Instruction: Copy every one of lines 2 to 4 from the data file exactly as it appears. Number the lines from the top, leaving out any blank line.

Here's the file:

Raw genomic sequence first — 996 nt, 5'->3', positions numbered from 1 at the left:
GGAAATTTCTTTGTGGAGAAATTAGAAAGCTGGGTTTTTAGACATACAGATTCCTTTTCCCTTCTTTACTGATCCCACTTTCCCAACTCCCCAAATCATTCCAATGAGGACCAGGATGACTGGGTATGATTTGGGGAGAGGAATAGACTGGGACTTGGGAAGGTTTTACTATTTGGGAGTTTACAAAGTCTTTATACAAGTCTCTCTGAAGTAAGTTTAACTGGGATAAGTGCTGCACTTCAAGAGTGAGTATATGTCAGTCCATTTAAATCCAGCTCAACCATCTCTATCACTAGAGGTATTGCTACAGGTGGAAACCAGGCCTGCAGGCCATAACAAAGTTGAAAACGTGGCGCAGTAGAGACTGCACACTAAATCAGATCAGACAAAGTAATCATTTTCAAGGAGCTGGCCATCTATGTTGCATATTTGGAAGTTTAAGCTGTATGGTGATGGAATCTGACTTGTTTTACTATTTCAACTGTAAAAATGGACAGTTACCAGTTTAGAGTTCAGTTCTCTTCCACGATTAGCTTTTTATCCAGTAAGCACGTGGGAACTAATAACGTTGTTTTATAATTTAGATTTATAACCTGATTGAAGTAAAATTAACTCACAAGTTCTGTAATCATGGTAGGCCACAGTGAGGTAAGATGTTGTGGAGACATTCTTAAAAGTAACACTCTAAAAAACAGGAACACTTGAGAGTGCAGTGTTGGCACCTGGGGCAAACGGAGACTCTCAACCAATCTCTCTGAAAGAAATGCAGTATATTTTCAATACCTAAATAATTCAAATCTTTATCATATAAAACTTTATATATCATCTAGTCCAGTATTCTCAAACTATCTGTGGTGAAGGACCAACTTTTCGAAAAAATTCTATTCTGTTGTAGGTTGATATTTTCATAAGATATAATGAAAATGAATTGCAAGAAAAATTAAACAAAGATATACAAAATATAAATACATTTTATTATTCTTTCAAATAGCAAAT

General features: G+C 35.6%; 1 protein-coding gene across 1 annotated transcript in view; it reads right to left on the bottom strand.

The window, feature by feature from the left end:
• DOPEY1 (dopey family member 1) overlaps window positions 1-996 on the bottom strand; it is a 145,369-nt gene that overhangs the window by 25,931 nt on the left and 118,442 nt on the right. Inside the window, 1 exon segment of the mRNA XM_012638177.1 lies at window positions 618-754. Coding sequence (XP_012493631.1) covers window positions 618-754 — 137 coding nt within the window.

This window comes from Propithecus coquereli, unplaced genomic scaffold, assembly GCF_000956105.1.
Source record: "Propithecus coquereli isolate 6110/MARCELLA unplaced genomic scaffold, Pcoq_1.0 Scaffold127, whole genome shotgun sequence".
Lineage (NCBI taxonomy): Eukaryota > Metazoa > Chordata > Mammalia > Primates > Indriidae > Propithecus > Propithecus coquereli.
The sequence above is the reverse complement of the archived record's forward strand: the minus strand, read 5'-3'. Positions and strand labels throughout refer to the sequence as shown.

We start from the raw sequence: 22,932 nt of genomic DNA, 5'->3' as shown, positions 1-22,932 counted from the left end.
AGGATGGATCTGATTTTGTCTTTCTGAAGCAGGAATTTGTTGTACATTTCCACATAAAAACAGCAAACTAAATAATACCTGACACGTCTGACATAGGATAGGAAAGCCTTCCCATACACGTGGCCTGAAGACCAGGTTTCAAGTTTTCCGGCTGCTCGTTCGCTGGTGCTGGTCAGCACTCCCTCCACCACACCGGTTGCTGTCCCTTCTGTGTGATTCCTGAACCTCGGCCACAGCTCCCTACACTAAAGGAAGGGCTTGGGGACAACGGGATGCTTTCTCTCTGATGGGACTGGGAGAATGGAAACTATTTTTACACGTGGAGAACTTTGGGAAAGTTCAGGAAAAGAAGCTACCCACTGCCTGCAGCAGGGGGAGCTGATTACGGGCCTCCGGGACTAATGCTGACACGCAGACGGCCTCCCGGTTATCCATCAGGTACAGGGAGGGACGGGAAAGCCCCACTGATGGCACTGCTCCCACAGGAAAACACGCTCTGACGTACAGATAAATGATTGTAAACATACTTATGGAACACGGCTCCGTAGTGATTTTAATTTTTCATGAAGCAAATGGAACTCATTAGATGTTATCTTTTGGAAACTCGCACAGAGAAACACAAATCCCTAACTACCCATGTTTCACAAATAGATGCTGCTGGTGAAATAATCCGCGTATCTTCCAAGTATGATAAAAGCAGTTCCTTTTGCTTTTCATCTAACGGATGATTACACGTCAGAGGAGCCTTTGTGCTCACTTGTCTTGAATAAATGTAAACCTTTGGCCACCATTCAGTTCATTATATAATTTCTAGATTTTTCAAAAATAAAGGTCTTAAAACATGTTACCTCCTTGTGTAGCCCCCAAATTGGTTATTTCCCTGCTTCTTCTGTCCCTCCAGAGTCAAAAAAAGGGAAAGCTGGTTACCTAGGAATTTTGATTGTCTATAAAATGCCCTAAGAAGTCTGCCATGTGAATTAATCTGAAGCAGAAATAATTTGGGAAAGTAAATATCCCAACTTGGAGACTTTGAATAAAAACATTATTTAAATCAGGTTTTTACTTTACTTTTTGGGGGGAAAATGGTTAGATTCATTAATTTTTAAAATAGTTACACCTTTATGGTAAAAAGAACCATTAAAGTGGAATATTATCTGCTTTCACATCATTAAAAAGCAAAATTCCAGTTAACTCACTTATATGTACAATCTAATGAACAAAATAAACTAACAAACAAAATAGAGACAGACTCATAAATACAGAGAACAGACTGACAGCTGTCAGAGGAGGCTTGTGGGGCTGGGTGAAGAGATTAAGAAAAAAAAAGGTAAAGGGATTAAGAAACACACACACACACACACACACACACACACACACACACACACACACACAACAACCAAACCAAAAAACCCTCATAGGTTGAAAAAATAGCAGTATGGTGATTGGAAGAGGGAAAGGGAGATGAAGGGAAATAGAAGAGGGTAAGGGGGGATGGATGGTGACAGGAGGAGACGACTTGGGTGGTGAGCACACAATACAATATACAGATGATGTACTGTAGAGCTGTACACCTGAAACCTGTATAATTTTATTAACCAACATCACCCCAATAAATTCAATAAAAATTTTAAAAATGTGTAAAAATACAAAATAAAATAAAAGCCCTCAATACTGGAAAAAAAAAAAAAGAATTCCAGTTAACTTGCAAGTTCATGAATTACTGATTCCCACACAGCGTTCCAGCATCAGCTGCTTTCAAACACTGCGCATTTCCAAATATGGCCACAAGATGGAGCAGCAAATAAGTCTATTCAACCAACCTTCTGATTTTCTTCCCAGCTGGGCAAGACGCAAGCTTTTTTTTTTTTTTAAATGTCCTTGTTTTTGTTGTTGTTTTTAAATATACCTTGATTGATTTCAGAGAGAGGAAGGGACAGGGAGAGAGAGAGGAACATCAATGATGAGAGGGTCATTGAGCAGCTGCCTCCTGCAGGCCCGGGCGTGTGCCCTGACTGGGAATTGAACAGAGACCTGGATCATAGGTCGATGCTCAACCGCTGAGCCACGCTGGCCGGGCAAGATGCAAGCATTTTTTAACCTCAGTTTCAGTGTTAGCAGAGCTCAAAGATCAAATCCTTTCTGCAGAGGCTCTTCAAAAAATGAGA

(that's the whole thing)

GGAAATTTCTTTGTGGAGAAATTAGAAAGCTGGGTTTTTAGACATACAGATTCCTTTTCCCTTCTTTACTGATCCCACTTTCCCAACTCCCCAAATCATTCCAATGAGGACCAGGATGACTGGGTATGATTTGGGGAGAGGAATAGACTGGGACTTGGGAAGGTTTTACTATTTGGGAGTTTACAAAGTCTTTATACAAGTCTCTCTGAAGTAAGTTTAACTGGGATAAGTGCTGCACTTCAAGAGTGAGTATATGTCAGTCCATTTAAATCCAGCTCAACCATCTCTATCACTAGAGGTATTGCTACAGGTGGAAACCAGGCCTGCAGGCCATAACAAAGTTGAAAACGTGGCGCAGTAGAGACTGCACACTAAATCAGATCAGACAAAGTAATCATTTTCAAGGAGCTGGCCATCTATGTTGCATATTTGGAAGTTTAAGCTGTATGGTGATGGAATCTGACTTGTTTTACTATTTCAACTGTAAAAATGGACAGTTACCAGTTTAGAGTTCAGTTCTCTTCCACGATTAGCTTTTTATCCAGTAAGCACGTGGGAACTAATAACGTTGTTTTATAATTTAGATTTATAACCTGATTGAAGTAAAATTAACTCACAAGTTCTGTAATCATGGTAGGCCACAGTGAGGTAAGATGTTGTGGAGACATTCTTAAAAGTAACACTCTAAAAAACAGGAACACTTGAGAGTGCAGTGTTGGCACCTGGGGCAAACGGAGACTCTCAACCAATCTCTCTGAAAGAAATGCAGTATATTTTCAATACCTAAATAATTCAAATCTTTATCATATAAAACTTTATATATCATCTAGTCCAGTATTCTCAAACTATCTGTGGTGAAGGACCAACTTTTCGAAAAAATTCTATTCTGTTGTAGGTTGATATTTTCATAAGATATAATGAAAATGAATTGCAAGAAAAATTAAACAAAGATATACAAAATATAAATACATTTTATTATTCTTTCAAATAGCAAAT

General features: G+C 35.6%; 1 protein-coding gene across 1 annotated transcript in view; it reads right to left on the bottom strand.

The window, feature by feature from the left end: